AAM loggia

AAM loggia

In 1966 the Asian Art Museum opened as a branch of the de Young Museum in Golden Gate Park. As a condition of the second of two major major gifts of artworks to the city of San Francisco from industrialist and Olympics head Avery Brundage (who can currently be seen portrayed by Jeremy Irons in the movie Race), the museum was separate administratively from the de Young, though that distinction was probably lost on most visitors. Brundage’s collection was extraordinary, and the museum’s holdings remain San Francisco’s most valuable asset—apart from its real estate, and we all know how that has gone.

In 2003 the museum moved to its current home in what was formerly the main branch of the SF public library, repurposed for the new use by Milanese architect Gae Aulenti. Now it is celebrating the 50th anniversary of its original opening to the public, and I attended a press preview for the opening of two special exhibitions, China at the Center: Rare Ricci and Verbiest World Maps and Hidden Gold: Mining Its Meaning in Asian Art. A third special exhibition, Pearls on a String: Artists, Patrons, and Poets at the Great Islamic Courts, opened Feb. 26 and will continue until May 8. In the coming days I plan to review all three of these exhibitions.

So how does the museum look on the occasion of its 50th? I’m happy to report that the answer is: spectacular! There are a couple of walls devoted to museum history in the space between Osher and Hambrecht Galleries (which the museum calls the Vinson Nook) and along the corridor behind its gift shop (which it calls the Hamon Arcade). But the display is tastefully done and not excessive. My fear was that the anniversary displays would be excessively self-referential, as was sometimes the case for past museum celebrations. But someone at the museum must have realized that however interesting such material may be for staff, board, and donors (and those interested in city history), it is not as compelling to most visitors as are actual artworks.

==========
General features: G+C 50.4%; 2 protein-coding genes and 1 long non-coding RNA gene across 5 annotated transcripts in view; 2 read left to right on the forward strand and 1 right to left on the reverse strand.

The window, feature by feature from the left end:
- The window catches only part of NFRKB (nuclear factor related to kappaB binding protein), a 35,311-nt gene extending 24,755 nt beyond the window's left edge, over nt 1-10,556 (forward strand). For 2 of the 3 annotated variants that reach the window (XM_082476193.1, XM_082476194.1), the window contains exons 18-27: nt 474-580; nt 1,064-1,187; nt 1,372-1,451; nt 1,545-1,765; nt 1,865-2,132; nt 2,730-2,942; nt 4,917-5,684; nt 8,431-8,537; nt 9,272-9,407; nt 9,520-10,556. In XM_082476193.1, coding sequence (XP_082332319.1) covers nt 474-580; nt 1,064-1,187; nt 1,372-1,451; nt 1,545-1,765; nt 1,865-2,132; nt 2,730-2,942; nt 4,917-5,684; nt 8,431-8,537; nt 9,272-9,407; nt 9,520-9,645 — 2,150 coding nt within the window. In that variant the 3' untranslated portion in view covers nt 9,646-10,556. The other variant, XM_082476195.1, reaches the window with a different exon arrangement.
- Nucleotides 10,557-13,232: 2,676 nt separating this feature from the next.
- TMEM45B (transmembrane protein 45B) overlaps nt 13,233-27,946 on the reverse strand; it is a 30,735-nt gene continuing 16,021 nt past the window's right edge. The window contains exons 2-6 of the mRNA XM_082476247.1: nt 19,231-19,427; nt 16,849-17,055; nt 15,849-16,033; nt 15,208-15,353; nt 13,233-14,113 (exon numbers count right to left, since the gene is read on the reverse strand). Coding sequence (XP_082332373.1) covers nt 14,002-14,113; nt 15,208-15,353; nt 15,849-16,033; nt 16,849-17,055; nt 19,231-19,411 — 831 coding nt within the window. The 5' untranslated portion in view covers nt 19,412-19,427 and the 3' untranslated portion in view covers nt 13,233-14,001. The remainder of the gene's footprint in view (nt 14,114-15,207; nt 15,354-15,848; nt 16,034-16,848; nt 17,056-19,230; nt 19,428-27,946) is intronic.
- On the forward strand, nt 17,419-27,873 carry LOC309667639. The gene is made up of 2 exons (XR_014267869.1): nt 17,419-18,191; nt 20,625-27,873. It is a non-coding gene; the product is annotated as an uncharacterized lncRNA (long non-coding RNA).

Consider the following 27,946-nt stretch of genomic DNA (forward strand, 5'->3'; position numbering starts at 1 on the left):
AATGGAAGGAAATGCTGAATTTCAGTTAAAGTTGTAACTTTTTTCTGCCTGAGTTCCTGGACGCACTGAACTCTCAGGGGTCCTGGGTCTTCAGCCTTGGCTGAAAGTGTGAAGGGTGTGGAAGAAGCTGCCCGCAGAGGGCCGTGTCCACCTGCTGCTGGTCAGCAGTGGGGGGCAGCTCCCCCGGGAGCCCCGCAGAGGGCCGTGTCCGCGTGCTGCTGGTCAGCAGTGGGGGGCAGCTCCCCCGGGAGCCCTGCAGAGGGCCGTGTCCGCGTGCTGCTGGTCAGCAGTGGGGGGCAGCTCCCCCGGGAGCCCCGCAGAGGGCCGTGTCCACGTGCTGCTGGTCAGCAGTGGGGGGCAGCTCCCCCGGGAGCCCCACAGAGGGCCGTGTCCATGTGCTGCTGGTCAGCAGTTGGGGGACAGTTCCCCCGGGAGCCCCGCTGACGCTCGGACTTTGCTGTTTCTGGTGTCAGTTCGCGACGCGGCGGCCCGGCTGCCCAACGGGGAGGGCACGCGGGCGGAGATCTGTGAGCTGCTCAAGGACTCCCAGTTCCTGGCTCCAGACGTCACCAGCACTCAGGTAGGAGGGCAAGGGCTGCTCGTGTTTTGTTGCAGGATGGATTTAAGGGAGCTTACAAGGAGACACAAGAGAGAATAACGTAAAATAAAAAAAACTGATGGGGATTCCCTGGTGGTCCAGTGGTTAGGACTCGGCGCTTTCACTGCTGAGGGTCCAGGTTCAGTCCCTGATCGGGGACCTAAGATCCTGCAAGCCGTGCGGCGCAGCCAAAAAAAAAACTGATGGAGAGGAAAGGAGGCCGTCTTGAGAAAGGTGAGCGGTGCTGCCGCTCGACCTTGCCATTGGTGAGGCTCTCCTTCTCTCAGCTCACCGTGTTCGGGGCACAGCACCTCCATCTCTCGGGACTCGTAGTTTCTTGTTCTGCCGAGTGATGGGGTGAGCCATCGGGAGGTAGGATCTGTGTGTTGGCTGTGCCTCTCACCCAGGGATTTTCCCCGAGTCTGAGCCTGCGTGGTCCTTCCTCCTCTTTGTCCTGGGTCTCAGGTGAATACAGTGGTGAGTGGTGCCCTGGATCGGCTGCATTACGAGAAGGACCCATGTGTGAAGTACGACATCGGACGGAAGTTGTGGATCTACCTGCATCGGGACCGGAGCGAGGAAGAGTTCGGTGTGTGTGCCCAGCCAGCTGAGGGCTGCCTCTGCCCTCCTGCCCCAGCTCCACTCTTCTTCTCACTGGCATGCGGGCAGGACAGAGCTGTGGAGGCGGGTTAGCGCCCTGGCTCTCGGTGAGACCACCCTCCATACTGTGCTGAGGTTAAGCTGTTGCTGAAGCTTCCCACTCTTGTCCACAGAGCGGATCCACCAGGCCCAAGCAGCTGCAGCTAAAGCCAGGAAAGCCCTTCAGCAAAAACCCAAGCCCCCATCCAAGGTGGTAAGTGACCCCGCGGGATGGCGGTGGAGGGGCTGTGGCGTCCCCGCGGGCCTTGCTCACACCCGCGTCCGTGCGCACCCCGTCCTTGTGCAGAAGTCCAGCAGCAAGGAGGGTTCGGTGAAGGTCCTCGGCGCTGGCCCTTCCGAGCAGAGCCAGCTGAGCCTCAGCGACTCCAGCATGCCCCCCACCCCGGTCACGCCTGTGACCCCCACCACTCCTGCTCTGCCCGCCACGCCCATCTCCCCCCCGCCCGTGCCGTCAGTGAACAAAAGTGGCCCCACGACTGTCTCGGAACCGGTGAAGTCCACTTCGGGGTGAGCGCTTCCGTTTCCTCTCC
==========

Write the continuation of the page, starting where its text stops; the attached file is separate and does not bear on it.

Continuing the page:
Ricci map detail

Ricci map detail, from China at the Center

And the artworks are great. The seventeenth-century maps of Mateo Ricci and Ferdinand Verbiest are among the most important in the history of cartography. They document the beginnings of a global world, as during this period regular commerce connected the Americas with both Asia and Europe/Africa. (More on this show soon.)

Jeff Durham, who has established himself as a curatorial star through his combination of clarity and enthusiasm (at the preview he claimed at least five objects as his absolute favorite), did more with the gold show than I would have thought possible. The conceptual qualities of jade are often remarked on in the East Asian tradition, but the symbolic meanings of gold are less discussed, and Durham assembled a well-balanced selection of gorgeous objects from the museum’s collections to underscore his points.

Thai gold bowl

Thai gold bowl from Hidden Gold

Pearls on a String originated at the Walters Art Museum in Baltimore. The objects in this show are a connoisseur’s dream, and they are presented to best advantage by exhibition designer Marco Centin. The selection is reduced from the version seen at the Walters but still provides snapshots of the three great Islamic empires, the Mughals, the Safavids, and the Ottomans, while looking at the social contexts of the art through emphasis on writer, artist, and painter.

Watch made for Ottoman market

Watch made for Ottoman market

So these are first impressions—and indeed I was impressed. I’ll begin my reviews with a look at the maps show. Stay tuned.


DISCLOSURE: I was once an employee of the museum, and have done a little bit of free-lance work for them. But I had nothing to do with any of these exhibitions.